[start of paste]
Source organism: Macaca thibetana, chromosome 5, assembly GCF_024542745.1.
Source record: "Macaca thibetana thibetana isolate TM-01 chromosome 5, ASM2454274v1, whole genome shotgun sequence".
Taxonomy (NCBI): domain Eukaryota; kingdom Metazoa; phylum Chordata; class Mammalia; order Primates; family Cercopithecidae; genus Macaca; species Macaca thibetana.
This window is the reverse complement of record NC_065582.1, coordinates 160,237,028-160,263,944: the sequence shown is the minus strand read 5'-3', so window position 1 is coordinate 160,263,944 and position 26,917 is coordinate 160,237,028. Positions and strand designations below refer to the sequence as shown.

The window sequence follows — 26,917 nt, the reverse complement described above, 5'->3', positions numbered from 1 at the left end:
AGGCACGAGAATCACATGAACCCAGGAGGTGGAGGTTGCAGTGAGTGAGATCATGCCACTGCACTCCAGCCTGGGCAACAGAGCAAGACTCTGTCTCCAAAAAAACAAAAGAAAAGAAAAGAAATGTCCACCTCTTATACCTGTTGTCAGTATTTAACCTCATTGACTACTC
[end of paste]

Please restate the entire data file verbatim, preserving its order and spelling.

Source organism: Macaca thibetana, chromosome 5, assembly GCF_024542745.1.
Source record: "Macaca thibetana thibetana isolate TM-01 chromosome 5, ASM2454274v1, whole genome shotgun sequence".
Taxonomy (NCBI): domain Eukaryota; kingdom Metazoa; phylum Chordata; class Mammalia; order Primates; family Cercopithecidae; genus Macaca; species Macaca thibetana.
This window is the reverse complement of record NC_065582.1, coordinates 160,237,028-160,263,944: the sequence shown is the minus strand read 5'-3', so window position 1 is coordinate 160,263,944 and position 26,917 is coordinate 160,237,028. Positions and strand designations below refer to the sequence as shown.

The window sequence follows — 26,917 nt, the reverse complement described above, 5'->3', positions numbered from 1 at the left end:
AGGCACGAGAATCACATGAACCCAGGAGGTGGAGGTTGCAGTGAGTGAGATCATGCCACTGCACTCCAGCCTGGGCAACAGAGCAAGACTCTGTCTCCAAAAAAACAAAAGAAAAGAAAAGAAATGTCCACCTCTTATACCTGTTGTCAGTATTTAACCTCATTGACTACTC